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Finnish ministers will not decide on new nuclear power

04.11.2008 Lauri Myllyvirta

The Finnish Cabinet of ministers has today published a new climate and energy strategy. The strategy includes lukewarm measures to reduce greenhouse gas emissions as well as increase energy efficiency and renewable energy. The strategy strongly pushes for one new nuclear power plant in addition to the one under construction in Olkiluoto. Half of the potential for energy savings and renewable energy identified in the process has been left out from the strategy in order to persuade the Parliament that more nuclear power is needed.

The energy strategy lacks any mention of the problems with the construction of Olkiluoto 3, the delay and cost overrun, and their impacts on Finnish energy policy.

“In Finland, the Parliament has the final say on nuclear construction. Over 50% of Finnish people are against new nuclear power while only a third are in favor. Supporters of all major parties except the Conservatives strongly prefer renewable energy to nuclear. We expect the parliament to heed this clear opinion of the people when they vote on the applications for new nuclear power plants in spring 2010”, Greenpeace energy campaigner Lauri Myllyvirta said.

Renewable energy and efficiency targets have been scaled down in the strategy in order to make space for the new reactor. 25 TWh more renewables are expected to be deployed by 2020 while the government’s own studies recognize a potential almost double that size. The energy consumption target is in direct conflict with EU target – only 10% reductions in energy consumption, this effort including efficiency measures introduced by EU. Finland has agreed to a 20% energy saving target in the EU. Electricity savings are only 5% from baseline while 15% would be possible. Wind target is 2000 MW by 2020 while the industry says it can deliver 4000 MW. The strategy only aims at a 20% reduction in greenhouse gas emissions.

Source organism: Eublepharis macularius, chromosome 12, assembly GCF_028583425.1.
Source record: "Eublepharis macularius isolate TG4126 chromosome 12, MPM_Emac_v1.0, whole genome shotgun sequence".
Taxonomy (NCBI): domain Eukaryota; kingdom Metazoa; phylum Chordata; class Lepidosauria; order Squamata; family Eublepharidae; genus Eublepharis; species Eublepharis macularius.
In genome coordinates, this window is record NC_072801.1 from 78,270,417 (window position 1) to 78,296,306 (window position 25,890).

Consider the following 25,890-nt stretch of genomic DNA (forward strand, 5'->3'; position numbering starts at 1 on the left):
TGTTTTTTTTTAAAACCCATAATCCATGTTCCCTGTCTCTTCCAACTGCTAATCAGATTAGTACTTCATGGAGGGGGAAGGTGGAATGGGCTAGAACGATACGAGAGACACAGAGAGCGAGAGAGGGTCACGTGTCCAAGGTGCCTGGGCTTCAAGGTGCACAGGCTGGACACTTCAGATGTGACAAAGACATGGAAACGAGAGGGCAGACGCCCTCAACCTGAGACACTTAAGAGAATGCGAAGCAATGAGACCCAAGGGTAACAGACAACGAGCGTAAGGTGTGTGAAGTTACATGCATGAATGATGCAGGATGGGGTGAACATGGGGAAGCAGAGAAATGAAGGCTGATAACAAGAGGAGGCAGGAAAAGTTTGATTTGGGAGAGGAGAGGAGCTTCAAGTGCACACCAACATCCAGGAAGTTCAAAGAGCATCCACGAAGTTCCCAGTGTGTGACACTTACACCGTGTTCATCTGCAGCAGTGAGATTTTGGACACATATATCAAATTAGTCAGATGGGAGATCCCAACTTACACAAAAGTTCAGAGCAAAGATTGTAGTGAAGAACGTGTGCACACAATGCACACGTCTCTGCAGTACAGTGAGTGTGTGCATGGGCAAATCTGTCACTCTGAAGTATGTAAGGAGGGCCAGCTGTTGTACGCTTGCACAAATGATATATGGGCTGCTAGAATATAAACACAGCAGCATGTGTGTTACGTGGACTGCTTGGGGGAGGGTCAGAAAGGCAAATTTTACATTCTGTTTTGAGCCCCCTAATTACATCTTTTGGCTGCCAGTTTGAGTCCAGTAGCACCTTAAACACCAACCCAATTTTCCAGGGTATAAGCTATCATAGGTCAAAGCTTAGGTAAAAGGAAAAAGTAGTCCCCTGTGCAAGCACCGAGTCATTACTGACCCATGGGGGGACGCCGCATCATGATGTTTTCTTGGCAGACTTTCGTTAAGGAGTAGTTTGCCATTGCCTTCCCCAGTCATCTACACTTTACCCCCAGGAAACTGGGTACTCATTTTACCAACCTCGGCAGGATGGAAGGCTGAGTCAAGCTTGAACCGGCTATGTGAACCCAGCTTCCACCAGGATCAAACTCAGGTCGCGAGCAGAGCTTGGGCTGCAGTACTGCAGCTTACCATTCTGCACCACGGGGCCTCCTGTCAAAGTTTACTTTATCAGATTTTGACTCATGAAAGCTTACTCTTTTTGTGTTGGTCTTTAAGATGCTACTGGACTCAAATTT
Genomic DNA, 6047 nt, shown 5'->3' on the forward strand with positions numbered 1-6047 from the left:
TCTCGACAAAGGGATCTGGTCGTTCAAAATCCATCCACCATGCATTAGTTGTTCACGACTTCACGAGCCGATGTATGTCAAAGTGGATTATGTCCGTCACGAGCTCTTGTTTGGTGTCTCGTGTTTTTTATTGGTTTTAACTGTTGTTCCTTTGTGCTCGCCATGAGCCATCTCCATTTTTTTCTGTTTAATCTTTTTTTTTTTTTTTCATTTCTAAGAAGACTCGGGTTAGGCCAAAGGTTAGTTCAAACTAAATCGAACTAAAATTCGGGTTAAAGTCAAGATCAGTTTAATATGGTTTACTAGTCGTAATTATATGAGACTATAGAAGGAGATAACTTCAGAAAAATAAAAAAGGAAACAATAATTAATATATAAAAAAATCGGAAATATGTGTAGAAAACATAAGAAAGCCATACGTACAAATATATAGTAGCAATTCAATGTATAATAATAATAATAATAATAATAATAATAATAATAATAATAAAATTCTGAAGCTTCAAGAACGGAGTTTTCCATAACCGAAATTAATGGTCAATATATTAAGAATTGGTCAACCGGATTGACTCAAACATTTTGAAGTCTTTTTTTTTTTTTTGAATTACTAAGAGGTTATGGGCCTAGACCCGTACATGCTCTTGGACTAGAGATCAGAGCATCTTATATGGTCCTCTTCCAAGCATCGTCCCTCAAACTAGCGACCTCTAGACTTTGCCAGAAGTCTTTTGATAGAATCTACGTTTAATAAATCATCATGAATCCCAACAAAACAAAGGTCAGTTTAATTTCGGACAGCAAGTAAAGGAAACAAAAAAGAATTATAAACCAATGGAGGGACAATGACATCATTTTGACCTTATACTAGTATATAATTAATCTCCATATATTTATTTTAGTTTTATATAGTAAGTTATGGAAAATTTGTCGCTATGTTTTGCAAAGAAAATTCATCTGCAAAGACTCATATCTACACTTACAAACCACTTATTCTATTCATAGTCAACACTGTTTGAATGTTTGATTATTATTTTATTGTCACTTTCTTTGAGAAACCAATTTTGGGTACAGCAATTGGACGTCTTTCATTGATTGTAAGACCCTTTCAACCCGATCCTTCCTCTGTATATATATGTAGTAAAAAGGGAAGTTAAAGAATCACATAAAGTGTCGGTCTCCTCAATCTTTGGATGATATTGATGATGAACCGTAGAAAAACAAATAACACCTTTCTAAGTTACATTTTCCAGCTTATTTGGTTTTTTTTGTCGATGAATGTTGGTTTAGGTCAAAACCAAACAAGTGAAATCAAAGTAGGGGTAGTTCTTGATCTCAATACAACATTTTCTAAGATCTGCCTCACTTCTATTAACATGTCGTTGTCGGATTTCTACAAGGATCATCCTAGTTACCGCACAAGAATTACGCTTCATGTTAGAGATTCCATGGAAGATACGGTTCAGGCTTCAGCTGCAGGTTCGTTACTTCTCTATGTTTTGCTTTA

“The major argument for nuclear power is adequacy of electricity generation capacity. The government want us to be able to respond also to peak load demand with domestic capacity in order to be independent from Russia. This would be much more realistically, economically and faster achieved by addressing electric heating more aggressively than the government is willing to do. Electric heating makes up over 30% of peak load demand although it consumes only 10% of electricity,” Myllyvirta continued.

More information:
Lauri Myllyvirta, energy campaigner: +358 50 3625 981